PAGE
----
trans issues

Gender Focus Reads: Excluded by Julia Serano

photo of a hard copy of Julia Serano's "Excluded: Making Feminist and Queer Movements More Inclusive", with several post-its sticking outby Jarrah Hodge

I received a review copy of Julia Serano’s newest book Excluded: Making Feminist and Queer Movements More Inclusive last fall, and I knew it was going to be particularly important. Serano’s last book Whipping Girl: A Transsexual Woman on Feminism and the Scapegoating of Femininity has been a hugely impactful book for many trans* people and feminists and was even named the 16th most important feminist book of all time by Ms. Magazine.

Moving into 2014, it’s clear this book – and the discussions it provokes – are more necessary than ever. Last year saw more than 790 individuals and 60 organizations sign on to the Statement of Trans-Inclusive Feminism and Womanism, but it also saw trans people continuing to struggle – often without wholehearted feminist support – for acknowledgments of basic rights and freedom from violence. It saw the unjust imprisonment of CeCe McDonald, Vancouver Rape Relief invite an anti-trans speaker to their December 6 memorial event, and British media harassing trans teacher Lucy Meadows, leading to her suicide. And literally this past week, a similar event occurred when Grantland writer Caleb Hannan outed a trans woman, Dr. V., and published a cruel, misgendering article even after her suicide.

The continuing injustice and exclusion should unite us as feminist and queer activists, rather than dividing us, and Serano’s book considers how we can get there.

The first part of Excluded is a collection of Serano’s essays since Whipping Girl, outlining exclusion within feminist and queer movements, including femme and bisexual communities, and at events like the Michigan Womyn’s Music Fest:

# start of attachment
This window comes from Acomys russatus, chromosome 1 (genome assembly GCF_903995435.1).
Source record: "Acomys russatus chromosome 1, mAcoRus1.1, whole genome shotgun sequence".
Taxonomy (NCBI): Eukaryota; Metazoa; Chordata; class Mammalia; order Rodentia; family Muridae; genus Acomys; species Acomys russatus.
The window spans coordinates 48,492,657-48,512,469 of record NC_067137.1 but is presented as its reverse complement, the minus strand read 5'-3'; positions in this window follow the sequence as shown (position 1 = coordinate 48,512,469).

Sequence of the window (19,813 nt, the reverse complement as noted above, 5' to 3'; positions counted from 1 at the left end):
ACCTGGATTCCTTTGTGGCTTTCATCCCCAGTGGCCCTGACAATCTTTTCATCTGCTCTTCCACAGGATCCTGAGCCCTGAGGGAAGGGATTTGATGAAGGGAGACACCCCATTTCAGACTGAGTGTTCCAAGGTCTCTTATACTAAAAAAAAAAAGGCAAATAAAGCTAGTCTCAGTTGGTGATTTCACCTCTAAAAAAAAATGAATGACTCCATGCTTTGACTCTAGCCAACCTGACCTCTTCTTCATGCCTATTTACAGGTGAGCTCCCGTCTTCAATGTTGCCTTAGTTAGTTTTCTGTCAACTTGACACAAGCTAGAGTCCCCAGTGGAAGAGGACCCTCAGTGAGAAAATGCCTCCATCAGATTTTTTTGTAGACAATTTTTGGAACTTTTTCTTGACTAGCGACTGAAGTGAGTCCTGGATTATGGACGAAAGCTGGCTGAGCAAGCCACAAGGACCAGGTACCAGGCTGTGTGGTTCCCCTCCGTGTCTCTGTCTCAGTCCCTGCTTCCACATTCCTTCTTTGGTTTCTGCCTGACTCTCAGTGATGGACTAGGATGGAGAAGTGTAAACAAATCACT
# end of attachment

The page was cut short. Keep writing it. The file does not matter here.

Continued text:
“I realized right there at the lake what a mistake many women from Michigan make when they insist that trans women would threaten their safe space, destroying a rare place where they feel comfortable revealing their own bodies. Because there is never any safety in the erasing of difference, and no protection in the expectation that all women live up to certain physical criteria. The only truly safe space is one that respects each woman for her own individual uniqueness.”

The essays are particularly helpful for understanding the big picture if you haven’t read Whipping Girl or experienced the kind of discrimination she talks about first-hand.

The second part is new material introducing Serano’s proposals for creating inclusion. Serano states:

“One-size-fits-all approaches to gender and sexuality – whether they occur in straight male-centric mainstream, or within feminist and queer subcultures – inevitably result in double standards, where bodies and behaviors can only ever be viewed as either right or wrong, natural or unnatural, normal or abnormal, righteous or immoral…we should distance ourselves from these one-size-fits-all models, and instead embrace an alternative approach – what I call a holistic approach to feminism.”

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Posted on by Jarrah Hodge in Books, Feminism, LGBT Leave a comment

The Gender Politics of Restrooms

Woman Restroom symbol

by Chanel Dubofsky

Let me start by declaring that public restrooms are one of my personal nightmares. It doesn’t matter if there are a million stalls, like in an airport bathroom – I’m perpetually nervous about getting walked in on, and self conscious about the length of time I spend in them. More than once, I’ve moved something (a trashcan, a shelf) up against the door of a single stall bathroom, to make extra sure that no one can come in. A good public restroom for me that locks from the inside (preferably there’s a bar that slides into the lock, so there’s no question as to its locked status), and in which the toilet is close enough to the door so that you could act quickly, should the lock fail.

Now that I’ve established the terms of my neurosis, here’s what happened the other night. Another female friend of mine, R, and I went to find the bathroom in a restaurant. There were two doors, one designated for men, the other for women. There was a line for the women’s bathroom (insert annoying and potentially sexist joke about how long women take in the bathroom here), and none for the men’s room. Because the door to the men’s room was closed, it was hard to tell if how many people, if any, were in there, although in retrospect, it was probably safe to assume that it was a single stall room, because the women’s room was.

So the line was long, and everyone had to pee, and waiting is annoying in that situation. I checked to see if the door to the men’s room was open, and if the room was empty, and it was. The other women in line waved me into it, and when I came out, R went in. Everyone else stayed in the seemingly unmoving line to the women’s room.

Why, if both bathrooms are single stall and contain exactly the same equipment (toilets, no urinals), do they have to be designated for different genders? Can’t there just be two bathrooms? And in places where there are two single stall bathrooms for men and women, why is there still a line for the women’s room?